Lenovo IdeaCentre K220 Value Desktop PC
At a Glance
In performance, the $649 (as of 8/23/09) Lenovo IdeaCentre K220 beats nearly all of its ultrainexpensive rivals. But one competitor on our Top 10 Value PCs chart crushes the IdeaCentre badly enough in both general and gaming performance that it's difficult to avoid comparing the two PCs.
The K220's processor is a 2.33GHz Intel Core 2 Quad Q8200, reigniting the debate over whether it's important for a low-budget system to have a multicore CPU. I'm not sure that the presence of two additional cores is enough to justify the speed loss in comparison with the chip in the $700 Micro Express MicroFlex 82B--that PC has a 3.0GHz Core 2 Duo E8400 that screamed through our benchmarks. The K220's included 4GB of DDR3-1066 memory is a nice touch, but one that ultimately helps little in boosting overall system performance. On the other hand, the K220's single 640GB Western Digital hard drive offers above-average capacity, far surpassing the 82B's pathetic 250GB of storage.
In our gaming tests, the K220's lack of genuine graphics power cost it dearly. In none of our tested games--on any resolution or quality setting--was the K220 able to hit a playable average of 30 frames per second. By contrast, the 82B delivered huge results on two of our older benchmark tests, Doom 3 and Far Cry. And that shouldn't be a surprise when you compare the two PCs' video cards: The K220 has an anemic nVidia GeForce 9300GE whereas the 82B has an oldie-but-goodie, an nVidia GeForce 8800GT. As for general system performance, the speedier (albeit dual-core) CPU in the 82B delivered an improvement of more than 15 percent over the K220. The K220's WorldBench 6 score of 99 isn't bad considering the system's price--it's a better result than what we've seen from most PCs that cost the same or less--but the K220 simply isn't the equal of Micro Express' 82B.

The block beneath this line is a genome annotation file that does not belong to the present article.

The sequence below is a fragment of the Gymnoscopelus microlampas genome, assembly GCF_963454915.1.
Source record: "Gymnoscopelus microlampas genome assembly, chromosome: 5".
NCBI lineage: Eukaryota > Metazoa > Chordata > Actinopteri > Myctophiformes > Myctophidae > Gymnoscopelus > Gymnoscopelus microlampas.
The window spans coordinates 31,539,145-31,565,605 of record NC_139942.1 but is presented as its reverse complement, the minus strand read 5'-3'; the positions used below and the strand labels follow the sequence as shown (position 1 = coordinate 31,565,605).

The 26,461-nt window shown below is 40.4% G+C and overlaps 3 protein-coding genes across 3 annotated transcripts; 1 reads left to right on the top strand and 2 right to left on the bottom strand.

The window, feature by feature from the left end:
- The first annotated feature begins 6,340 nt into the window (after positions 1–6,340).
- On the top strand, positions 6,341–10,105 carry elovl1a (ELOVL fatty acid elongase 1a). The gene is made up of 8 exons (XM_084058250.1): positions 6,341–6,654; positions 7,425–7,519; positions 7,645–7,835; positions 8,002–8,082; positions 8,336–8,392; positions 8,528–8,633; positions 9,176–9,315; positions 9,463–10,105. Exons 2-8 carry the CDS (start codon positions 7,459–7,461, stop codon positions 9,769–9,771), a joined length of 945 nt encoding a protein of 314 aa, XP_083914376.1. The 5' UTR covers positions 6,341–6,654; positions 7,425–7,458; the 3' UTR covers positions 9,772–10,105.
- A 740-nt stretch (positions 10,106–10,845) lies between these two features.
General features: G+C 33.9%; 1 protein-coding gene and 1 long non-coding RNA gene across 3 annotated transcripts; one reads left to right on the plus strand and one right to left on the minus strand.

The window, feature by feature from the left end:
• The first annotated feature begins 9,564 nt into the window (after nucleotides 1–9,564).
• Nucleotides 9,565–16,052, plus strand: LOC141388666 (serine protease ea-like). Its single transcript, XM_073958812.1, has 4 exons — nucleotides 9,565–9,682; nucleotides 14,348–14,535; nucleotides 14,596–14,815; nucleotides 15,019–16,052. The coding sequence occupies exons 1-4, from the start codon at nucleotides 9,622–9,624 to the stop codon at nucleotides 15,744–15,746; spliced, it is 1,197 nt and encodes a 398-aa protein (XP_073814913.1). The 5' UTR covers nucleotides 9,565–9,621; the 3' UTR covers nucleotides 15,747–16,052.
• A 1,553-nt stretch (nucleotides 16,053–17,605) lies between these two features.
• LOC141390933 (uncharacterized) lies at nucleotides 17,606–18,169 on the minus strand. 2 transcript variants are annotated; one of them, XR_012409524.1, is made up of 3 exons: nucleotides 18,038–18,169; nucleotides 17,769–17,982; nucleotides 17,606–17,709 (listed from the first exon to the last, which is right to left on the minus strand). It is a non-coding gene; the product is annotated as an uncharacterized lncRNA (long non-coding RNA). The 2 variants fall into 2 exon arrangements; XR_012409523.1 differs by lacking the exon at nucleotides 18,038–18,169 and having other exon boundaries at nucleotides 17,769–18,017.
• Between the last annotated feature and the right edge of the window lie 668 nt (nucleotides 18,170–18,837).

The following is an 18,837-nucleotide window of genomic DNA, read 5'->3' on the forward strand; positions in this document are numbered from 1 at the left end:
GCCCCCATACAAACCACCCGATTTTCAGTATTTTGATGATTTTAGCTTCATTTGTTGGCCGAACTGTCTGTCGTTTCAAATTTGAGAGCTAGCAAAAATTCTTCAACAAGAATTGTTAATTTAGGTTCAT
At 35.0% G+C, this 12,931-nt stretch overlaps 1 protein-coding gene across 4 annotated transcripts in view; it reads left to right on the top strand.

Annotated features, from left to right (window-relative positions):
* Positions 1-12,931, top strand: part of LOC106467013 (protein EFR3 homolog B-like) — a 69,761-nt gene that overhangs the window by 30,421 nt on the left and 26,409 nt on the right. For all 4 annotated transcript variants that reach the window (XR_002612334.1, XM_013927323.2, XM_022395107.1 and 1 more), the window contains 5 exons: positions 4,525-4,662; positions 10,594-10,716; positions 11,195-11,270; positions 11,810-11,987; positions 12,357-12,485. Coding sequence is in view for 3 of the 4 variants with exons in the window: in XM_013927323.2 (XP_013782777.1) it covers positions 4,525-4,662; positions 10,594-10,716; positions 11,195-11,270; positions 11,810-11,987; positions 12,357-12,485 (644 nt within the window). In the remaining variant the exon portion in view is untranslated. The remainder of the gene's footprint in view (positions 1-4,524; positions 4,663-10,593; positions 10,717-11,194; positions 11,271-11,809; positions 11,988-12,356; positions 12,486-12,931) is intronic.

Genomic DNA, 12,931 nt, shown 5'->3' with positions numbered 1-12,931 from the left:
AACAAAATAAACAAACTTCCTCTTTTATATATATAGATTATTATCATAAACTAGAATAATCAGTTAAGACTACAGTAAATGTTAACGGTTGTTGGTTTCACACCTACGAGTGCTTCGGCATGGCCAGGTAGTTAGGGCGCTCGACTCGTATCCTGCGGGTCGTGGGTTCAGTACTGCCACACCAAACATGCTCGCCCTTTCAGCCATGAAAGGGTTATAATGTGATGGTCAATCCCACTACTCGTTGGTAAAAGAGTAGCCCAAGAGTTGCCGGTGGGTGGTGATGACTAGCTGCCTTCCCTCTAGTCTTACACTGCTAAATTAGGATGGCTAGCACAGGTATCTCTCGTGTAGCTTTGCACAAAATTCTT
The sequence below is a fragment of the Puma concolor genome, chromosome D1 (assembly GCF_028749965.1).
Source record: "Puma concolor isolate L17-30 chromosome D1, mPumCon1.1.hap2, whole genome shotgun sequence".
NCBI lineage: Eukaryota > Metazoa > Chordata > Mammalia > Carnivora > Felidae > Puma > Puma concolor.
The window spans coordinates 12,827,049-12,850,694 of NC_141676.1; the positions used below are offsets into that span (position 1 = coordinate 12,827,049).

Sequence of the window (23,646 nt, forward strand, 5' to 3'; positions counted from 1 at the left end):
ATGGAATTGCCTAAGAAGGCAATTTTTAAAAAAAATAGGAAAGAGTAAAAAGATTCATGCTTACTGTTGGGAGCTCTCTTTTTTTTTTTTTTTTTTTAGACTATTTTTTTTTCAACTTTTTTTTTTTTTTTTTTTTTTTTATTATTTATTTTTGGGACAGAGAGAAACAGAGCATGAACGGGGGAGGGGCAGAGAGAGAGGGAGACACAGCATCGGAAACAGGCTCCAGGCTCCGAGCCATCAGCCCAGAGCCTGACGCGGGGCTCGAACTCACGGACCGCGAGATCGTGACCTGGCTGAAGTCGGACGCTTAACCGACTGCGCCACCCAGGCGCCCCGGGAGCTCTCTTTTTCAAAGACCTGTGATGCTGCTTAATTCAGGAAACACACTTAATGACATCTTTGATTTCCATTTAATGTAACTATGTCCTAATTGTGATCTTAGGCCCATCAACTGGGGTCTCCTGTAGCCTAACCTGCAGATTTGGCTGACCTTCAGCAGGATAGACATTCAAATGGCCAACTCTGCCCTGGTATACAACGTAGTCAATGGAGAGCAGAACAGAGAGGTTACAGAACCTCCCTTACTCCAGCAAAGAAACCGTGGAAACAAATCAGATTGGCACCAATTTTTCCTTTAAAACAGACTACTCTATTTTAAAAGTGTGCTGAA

The K220's internal design makes upgrading as easy as possible. Though the wiring job is a little haphazard, it will still allow you to wedge in one additional hard drive, as well as a single 5.25-inch device, one PCI Express x1 card, or two PCI cards. I missed having an additional PCI Express x16 card option, which could have paved the way for some crazy graphical or device upgrades. At least all of the installable areas are screw-free.
Connectivity-wise, the K220 needs a boost. The weak selection of just six USB ports and one ethernet port on the system's rear is a dreadful shortcoming that's reminiscent of what systems had a few years ago. The front of the K220 offers a multiformat card reader alongside two USB ports. But, really: Where are the next-generation connections? A busy computer user needs more than USB nowadays.
The plain black case gives the K220 a comforting, clean look; this PC is not flashy. The optical-bay covers are stealthily designed to fit the look of the front panel, with recesses for the connections placed vertically along the side. The case has barely any writing or other eccentricities to muck up the sophisticated design. It's too bad, though, that Lenovo carries the clean, unadorned theme over to its input devices as well: The mouse and keyboard we received with our test machine were generic and uninteresting.
Lenovo's IdeaCentre K220 value PC beats out lesser-equipped (and cheaper) PCs on our chart, but that's not exactly a difficult task. In contention against other systems of a similar price, however, particularly Micro Express' MicroFlex 82B, the K220 doesn't quite hold its own. You do lose two processor cores if you cross over to the 82B, but on that PC you gain the ability to play games, as well as other benefits such as better general performance, upgradability, and connections. If you can stomach losing out on the K220's ample 650GB of hard-drive space, the 82B is clearly the superior PC.